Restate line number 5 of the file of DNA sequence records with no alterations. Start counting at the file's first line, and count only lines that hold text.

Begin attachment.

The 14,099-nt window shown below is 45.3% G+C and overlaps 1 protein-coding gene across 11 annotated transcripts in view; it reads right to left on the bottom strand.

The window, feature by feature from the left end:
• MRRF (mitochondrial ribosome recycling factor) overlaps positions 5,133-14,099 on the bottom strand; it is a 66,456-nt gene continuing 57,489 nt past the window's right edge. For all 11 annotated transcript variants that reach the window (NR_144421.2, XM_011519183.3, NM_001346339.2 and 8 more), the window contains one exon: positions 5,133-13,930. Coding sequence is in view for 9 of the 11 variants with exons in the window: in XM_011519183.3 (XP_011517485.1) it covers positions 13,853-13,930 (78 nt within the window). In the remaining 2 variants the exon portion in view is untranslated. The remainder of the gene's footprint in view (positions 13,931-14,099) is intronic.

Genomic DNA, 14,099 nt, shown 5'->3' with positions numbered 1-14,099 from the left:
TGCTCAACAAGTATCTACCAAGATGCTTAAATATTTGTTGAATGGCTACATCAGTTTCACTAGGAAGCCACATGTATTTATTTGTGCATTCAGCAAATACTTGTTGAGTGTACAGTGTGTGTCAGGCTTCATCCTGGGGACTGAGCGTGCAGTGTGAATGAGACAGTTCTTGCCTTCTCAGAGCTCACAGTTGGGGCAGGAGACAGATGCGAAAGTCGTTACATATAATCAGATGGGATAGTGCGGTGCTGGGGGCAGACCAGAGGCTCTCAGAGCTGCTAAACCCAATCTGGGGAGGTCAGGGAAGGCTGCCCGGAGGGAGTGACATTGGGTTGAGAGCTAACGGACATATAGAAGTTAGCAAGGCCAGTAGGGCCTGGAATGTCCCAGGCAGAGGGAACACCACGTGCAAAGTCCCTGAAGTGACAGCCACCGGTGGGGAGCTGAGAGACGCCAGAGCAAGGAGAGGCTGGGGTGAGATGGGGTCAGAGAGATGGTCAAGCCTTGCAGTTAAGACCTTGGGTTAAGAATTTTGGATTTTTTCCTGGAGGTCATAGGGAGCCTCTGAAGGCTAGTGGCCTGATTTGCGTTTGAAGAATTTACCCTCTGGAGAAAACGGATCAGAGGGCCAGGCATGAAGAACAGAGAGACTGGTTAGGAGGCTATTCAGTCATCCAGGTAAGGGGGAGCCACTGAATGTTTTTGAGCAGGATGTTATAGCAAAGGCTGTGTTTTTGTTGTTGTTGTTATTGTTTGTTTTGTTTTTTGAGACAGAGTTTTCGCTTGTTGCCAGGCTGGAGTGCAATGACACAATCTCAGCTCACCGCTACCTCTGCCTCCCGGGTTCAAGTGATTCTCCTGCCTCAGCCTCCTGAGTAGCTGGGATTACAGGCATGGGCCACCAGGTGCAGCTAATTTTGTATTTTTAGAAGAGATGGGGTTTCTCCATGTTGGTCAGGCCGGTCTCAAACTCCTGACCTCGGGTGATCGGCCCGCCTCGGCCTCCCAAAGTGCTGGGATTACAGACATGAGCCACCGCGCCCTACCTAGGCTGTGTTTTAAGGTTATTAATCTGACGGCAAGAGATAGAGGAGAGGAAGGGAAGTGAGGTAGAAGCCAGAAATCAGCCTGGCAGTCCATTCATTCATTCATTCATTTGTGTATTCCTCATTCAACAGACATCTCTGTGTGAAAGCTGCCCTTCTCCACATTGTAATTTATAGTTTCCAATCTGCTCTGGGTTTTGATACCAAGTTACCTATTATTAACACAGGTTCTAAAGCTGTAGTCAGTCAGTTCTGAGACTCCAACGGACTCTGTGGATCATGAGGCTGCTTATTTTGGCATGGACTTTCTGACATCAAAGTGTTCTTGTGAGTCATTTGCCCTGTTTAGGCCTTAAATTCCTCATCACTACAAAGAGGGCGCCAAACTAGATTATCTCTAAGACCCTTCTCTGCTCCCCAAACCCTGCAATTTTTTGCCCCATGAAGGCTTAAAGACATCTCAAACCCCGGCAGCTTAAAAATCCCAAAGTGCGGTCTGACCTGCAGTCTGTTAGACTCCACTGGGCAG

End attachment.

TGCTCAACAAGTATCTACCAAGATGCTTAAATATTTGTTGAATGGCTACATCAGTTTCACTAGGAAGCCACATGTATTTATTTGTGCATTCAGCAAATACTTGTTGAGTGTACAGTGTGTGTCAGGCTTCATCCTGGGGACTGAGCGTGCAGTGTGAATGAGACAGTTCTTGCCTTCTCAGAGCTCACAGTTGGGGCAGGAGACAGATGCGAAAGTCGTTACATATAATCAGATGGGATAGTGCGGTGCTGGGGGCAGACCAGAGGCTCTCAGAGCTGCTAAACCCAATCTGGGGAGGTCAGGGAAGGCTGCCCGGAGGGAGTGACATTGGGTTGAGAGCTAACGGACATATAGAAGTTAGCAAGGCCAGTAGGGCCTGGAATGTCCCAGGCAGAGGGAACACCACGTGCAAAGTCCCTGAAGTGACAGCCACCGGTGGGGAGCTGAGAGACGCCAGAGCAAGGAGAGGCTGGGGTGAGATGGGGTCAGAGAGATGGTCAAGCCTTGCAGTTAAGACCTTGGGTTAAGAATTTTGGATTTTTTCCTGGAGGTCATAGGGAGCCTCTGAAGGCTAGTGGCCTGATTTGCGTTTGAAGAATTTACCCTCTGGAGAAAACGGATCAGAGGGCCAGGCATGAAGAACAGAGAGACTGGTTAGGAGGCTATTCAGTCATCCAGGTAAGGGGGAGCCACTGAATGTTTTTGAGCAGGATGTTATAGCAAAGGCTGTGTTTTTGTTGTTGTTGTTATTGTTTGTTTTGTTTTTTGAGACAGAGTTTTCGCTTGTTGCCAGGCTGGAGTGCAATGACACAATCTCAGCTCACCGCTACCTCTGCCTCCCGGGTTCAAGTGATTCTCCTGCCTCAGCCTCCTGAGTAGCTGGGATTACAGGCATGGGCCACCAGGTGCAGCTAATTTTGTATTTTTAGAAGAGATGGGGTTTCTCCATGTTGGTCAGGCCGGTCTCAAACTCCTGACCTCGGGTGATCGGCCCGCCTCGGCCTCCCAAAGTGCTGGGATTACAGACATGAGCCACCGCGCCCTACCTAGGCTGTGTTTTAAGGTTATTAATCTGACGGCAAGAGATAGAGGAGAGGAAGGGAAGTGAGGTAGAAGCCAGAAATCAGCCTGGCAGTCCATTCATTCATTCATTCATTTGTGTATTCCTCATTCAACAGACATCTCTGTGTGAAAGCTGCCCTTCTCCACATTGTAATTTATAGTTTCCAATCTGCTCTGGGTTTTGATACCAAGTTACCTATTATTAACACAGGTTCTAAAGCTGTAGTCAGTCAGTTCTGAGACTCCAACGGACTCTGTGGATCATGAGGCTGCTTATTTTGGCATGGACTTTCTGACATCAAAGTGTTCTTGTGAGTCATTTGCCCTGTTTAGGCCTTAAATTCCTCATCACTACAAAGAGGGCGCCAAACTAGATTATCTCTAAGACCCTTCTCTGCTCCCCAAACCCTGCAATTTTTTGCCCCATGAAGGCTTAAAGACATCTCAAACCCCGGCAGCTTAAAAATCCCAAAGTGCGGTCTGACCTGCAGTCTGTTAGACTCCACTGGGCAG